November 26,2014-Fantastic Days of Sailing to Zihuatenejo
wingssail images-fredrick roswold
Coming out of Huatulco we found a light sea breeze just as when we left Chiapas, and, from my perspective, this was expected; it’s a daily occurrence on the Pacific Coast of Mexico. There had been talk of storms going around the marina, but it was just that, talk.
What was worrying the other cruisers in Huatulco was that the first really big blow of the season was pumping up in the Tehuantepec with 50 knot winds and 25 foot seas and it was being called a “storm”.
Some thought that heading out when a storm was going on, even if it was seventy five miles away, was foolish.
But I was looking for some breeze up the coast and the forecast promised a couple of days of it. Anyhow, if there was some wind or swell in the Gulf it should be from behind, helping us. And 28 miles down the coast we’d turn the corner at Puerto Angel and after that anything coming out of Tehuantepec couldn’t reach us. We dismissed the worries of the other cruisers and left as planned at noon.
We set sail close hauled on starboard tack, standing out to sea to clear the headlands to the southwest of Huatulco. Then we tacked and the wind lifted us around and we found we could carry our course right up the coast. It was great sailing; winds around 10 knots and flat water. In fact, it was two fantastic days of sailing up the coast as far as Acapulco and beyond, some of the best ever, long beautiful sunny days with steady wind and Wings speeding silently along.
We loved it.
It was good sailing but I wondered how many of the other cruising sailboats would have thought so.
When we go out we put up our sails and then we look to see which way the wind is blowing. If it is from astern, terrific, but if it is a beat we just sheet in and resign ourselves to a day or two of tacking. People with a different view of cruising come out of the marina with the motor on and just turn onto their desired course. When they then look aloft and see that the wind is right on the nose and they say, “Can’t sail in this stuff,” and they switch on the autopilot and motor for two days.
Having the right boat helps. Wings, with its big sail plan and deep keel, can really go to weather. Actually we think we can go just about any direction we want in whatever conditions we encounter, not that we’d want to, but we can. On this trip it was easy sailing. We were close hauled, 44 degrees off the wind, going 5 knots in six knots of breeze. And that’s with the cruising sails; with the racing sails, well, who knows. At other times, on other passages, we’ve faced strong winds and big seas. The sailing has been tough but the boat can do it if the crew is willing. Usually we have been. This time we didn’t need to be tough, it was a piece of cake.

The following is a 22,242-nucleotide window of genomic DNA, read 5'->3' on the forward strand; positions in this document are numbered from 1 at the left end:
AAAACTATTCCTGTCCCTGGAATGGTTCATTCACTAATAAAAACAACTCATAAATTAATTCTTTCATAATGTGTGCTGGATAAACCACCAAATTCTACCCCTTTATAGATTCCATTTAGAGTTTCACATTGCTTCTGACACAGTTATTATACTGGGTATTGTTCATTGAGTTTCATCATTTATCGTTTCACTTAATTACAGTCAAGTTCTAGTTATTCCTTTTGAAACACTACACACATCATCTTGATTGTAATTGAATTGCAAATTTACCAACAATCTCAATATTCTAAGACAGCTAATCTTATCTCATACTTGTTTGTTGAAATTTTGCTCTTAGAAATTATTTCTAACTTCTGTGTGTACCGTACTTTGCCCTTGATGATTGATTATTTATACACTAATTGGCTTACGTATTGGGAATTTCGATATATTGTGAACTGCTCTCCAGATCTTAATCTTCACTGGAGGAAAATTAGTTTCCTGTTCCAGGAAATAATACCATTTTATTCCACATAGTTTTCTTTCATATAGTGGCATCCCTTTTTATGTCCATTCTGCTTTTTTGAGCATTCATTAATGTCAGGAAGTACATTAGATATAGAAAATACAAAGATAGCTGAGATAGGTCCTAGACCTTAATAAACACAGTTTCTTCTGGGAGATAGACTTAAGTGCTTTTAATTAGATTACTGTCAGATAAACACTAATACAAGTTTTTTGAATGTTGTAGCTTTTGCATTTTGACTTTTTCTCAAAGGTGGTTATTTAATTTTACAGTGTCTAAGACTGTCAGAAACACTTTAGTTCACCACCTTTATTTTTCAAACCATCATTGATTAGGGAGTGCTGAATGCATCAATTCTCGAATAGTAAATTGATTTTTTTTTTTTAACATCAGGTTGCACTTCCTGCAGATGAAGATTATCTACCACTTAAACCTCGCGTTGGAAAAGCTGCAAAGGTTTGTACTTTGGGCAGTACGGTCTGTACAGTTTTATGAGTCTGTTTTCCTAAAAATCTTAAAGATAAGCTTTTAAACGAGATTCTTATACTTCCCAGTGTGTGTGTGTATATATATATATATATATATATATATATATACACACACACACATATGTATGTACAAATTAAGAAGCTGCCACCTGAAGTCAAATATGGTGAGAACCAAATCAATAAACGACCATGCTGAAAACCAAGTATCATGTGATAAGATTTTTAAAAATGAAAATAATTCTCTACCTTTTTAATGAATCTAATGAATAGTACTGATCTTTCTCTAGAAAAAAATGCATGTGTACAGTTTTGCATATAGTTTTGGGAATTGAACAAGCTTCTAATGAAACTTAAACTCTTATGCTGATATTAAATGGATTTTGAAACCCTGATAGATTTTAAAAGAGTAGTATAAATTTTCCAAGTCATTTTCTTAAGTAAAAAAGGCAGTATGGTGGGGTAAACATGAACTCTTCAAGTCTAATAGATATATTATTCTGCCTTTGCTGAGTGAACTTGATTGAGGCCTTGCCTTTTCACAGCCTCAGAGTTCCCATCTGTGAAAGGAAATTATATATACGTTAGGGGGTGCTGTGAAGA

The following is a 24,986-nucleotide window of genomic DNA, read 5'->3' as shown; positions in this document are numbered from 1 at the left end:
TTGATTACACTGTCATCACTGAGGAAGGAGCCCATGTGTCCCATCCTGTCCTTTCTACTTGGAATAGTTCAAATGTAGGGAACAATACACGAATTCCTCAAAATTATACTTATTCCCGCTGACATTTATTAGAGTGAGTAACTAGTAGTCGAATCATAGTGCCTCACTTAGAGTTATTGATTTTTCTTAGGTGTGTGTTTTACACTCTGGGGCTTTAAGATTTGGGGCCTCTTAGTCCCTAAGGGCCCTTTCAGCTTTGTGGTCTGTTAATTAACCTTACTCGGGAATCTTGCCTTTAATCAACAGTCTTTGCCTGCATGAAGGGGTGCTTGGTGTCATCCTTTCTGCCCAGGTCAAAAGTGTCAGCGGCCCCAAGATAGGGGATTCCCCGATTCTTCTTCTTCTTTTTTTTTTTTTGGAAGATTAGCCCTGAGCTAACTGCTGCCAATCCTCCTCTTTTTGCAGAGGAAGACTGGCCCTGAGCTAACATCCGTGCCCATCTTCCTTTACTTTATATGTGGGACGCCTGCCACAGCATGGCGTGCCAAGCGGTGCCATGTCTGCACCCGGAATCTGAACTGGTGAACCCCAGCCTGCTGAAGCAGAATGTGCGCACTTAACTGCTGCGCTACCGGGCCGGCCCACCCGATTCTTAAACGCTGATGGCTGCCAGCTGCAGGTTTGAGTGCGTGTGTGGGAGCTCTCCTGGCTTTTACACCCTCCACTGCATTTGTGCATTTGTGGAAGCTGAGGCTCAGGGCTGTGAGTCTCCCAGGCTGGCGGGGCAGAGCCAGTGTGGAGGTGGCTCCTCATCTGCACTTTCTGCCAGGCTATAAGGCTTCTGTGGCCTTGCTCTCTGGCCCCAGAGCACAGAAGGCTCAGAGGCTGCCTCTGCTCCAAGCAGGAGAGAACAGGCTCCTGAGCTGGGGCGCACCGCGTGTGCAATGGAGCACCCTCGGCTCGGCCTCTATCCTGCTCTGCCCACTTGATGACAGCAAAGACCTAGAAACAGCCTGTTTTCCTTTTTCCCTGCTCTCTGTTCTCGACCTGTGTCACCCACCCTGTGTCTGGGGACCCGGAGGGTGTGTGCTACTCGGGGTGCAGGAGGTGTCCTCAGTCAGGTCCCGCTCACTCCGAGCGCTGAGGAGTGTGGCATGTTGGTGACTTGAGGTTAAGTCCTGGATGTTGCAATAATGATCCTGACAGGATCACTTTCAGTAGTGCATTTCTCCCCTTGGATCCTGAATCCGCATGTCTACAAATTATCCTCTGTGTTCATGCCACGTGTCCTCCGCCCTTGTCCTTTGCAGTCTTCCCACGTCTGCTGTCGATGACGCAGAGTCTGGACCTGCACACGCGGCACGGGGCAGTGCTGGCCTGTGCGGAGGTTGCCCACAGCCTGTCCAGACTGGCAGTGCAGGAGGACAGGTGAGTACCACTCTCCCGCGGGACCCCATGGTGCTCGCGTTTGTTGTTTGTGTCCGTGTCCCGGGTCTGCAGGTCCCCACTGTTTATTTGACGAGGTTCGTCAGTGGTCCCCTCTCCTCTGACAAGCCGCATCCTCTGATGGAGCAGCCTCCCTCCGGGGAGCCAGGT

So we sailed up half of the Mexican coast. The Mexican Riviera they call it. Past towns like Puerto Escondido and Puerto Angel. On the morning of the second day we spotted Acapulco when the sun’s early rays glinted off something that could only be a high rise hotel. We might have gone into Acapulco, but the marinas there quoted us high prices when we inquired by email before leaving Huatulco. That, and the wind just didn’t seem to want us to go there. All day it blew us offshore, away from Acapulco. We might have tacked and gone in but for the marina rates. Instead we caught some good wind shifts and made tracks north. By dusk Acapulco was far astern.
Now we have reached Zihuatenejo and are anchored in that beautiful harbor. Z-town, we’ve been here before. It’s nice to be back after 16 years.
In a day or two we’ll sail on north to the next Mexican port of call.
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Fred & Judy, SV Wings, Zihuatenejo